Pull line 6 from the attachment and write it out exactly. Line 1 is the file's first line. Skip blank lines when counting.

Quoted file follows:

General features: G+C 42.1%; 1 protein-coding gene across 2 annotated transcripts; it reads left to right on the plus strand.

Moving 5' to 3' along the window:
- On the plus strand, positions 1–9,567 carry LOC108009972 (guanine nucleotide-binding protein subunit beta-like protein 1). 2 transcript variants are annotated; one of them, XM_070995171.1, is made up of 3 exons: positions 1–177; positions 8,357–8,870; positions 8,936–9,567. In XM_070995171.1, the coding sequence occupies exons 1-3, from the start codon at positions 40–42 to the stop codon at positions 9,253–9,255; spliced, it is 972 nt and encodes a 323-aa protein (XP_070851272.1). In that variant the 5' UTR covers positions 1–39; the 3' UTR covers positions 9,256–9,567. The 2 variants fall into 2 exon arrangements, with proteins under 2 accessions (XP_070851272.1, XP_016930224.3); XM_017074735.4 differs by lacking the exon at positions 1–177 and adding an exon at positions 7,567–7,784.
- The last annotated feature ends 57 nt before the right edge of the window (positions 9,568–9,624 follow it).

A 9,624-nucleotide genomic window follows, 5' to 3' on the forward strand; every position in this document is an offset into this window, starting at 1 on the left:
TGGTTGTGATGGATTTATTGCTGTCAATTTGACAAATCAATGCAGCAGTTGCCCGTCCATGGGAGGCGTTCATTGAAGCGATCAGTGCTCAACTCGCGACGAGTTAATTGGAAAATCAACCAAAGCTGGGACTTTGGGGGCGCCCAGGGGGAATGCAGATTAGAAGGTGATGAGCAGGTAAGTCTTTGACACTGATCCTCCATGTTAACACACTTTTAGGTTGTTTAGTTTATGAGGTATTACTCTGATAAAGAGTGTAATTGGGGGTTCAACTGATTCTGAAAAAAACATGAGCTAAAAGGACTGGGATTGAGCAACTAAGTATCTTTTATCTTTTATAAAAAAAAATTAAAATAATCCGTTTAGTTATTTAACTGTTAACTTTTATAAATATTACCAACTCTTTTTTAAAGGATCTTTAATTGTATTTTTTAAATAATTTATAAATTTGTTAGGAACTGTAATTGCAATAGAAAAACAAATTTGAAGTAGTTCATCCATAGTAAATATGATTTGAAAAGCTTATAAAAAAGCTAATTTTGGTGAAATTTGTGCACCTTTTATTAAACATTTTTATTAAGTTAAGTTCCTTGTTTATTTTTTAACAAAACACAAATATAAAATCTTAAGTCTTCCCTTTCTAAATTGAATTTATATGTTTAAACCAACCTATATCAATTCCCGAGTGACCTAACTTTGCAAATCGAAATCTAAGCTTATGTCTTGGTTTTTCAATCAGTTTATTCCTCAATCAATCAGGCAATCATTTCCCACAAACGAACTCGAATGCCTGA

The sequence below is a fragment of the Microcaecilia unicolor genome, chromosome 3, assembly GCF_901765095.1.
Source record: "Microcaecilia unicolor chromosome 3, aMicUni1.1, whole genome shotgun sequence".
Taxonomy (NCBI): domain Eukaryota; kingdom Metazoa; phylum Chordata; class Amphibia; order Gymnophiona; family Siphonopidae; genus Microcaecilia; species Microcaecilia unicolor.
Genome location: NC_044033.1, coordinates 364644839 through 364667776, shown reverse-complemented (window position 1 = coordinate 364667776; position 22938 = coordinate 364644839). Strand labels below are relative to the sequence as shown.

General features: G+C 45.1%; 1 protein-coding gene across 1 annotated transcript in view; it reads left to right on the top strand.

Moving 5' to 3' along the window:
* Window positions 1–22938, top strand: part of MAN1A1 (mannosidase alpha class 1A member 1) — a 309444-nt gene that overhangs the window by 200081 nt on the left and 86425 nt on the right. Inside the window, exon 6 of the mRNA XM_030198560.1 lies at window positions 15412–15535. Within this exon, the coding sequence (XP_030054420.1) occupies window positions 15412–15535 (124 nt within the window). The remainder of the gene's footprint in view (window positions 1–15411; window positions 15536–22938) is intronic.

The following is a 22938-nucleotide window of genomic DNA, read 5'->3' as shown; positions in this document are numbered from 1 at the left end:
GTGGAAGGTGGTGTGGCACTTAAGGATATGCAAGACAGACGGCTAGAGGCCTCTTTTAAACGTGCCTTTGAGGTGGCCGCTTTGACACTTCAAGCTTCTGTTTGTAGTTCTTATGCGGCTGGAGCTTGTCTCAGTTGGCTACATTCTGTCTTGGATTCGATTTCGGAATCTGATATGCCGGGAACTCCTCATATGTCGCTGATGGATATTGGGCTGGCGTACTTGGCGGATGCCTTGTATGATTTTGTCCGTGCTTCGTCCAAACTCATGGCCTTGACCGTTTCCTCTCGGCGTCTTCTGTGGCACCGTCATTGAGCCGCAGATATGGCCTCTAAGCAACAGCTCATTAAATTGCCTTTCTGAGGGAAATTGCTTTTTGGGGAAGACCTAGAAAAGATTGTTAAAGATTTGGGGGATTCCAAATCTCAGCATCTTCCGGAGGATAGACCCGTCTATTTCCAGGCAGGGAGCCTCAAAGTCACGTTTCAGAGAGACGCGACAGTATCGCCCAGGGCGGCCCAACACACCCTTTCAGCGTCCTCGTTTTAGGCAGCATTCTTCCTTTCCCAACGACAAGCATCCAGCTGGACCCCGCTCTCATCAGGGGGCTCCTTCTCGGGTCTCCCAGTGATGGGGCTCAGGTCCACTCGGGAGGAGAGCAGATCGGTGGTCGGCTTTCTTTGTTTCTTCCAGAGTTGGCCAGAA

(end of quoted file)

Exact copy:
TGGTTGTGATGGATTTATTGCTGTCAATTTGACAAATCAATGCAGCAGTTGCCCGTCCATGGGAGGCGTTCATTGAAGCGATCAGTGCTCAACTCGCGACGAGTTAATTGGAAAATCAACCAAAGCTGGGACTTTGGGGGCGCCCAGGGGGAATGCAGATTAGAAGGTGATGAGCAGGTAAGTCTTTGACACTGATCCTCCATGTTAACACACTTTTAGGTTGTTTAGTTTATGAGGTATTACTCTGATAAAGAGTGTAATTGGGGGTTCAACTGATTCTGAAAAAAACATGAGCTAAAAGGACTGGGATTGAGCAACTAAGTATCTTTTATCTTTTATAAAAAAAAATTAAAATAATCCGTTTAGTTATTTAACTGTTAACTTTTATAAATATTACCAACTCTTTTTTAAAGGATCTTTAATTGTATTTTTTAAATAATTTATAAATTTGTTAGGAACTGTAATTGCAATAGAAAAACAAATTTGAAGTAGTTCATCCATAGTAAATATGATTTGAAAAGCTTATAAAAAAGCTAATTTTGGTGAAATTTGTGCACCTTTTATTAAACATTTTTATTAAGTTAAGTTCCTTGTTTATTTTTTAACAAAACACAAATATAAAATCTTAAGTCTTCCCTTTCTAAATTGAATTTATATGTTTAAACCAACCTATATCAATTCCCGAGTGACCTAACTTTGCAAATCGAAATCTAAGCTTATGTCTTGGTTTTTCAATCAGTTTATTCCTCAATCAATCAGGCAATCATTTCCCACAAACGAACTCGAATGCCTGA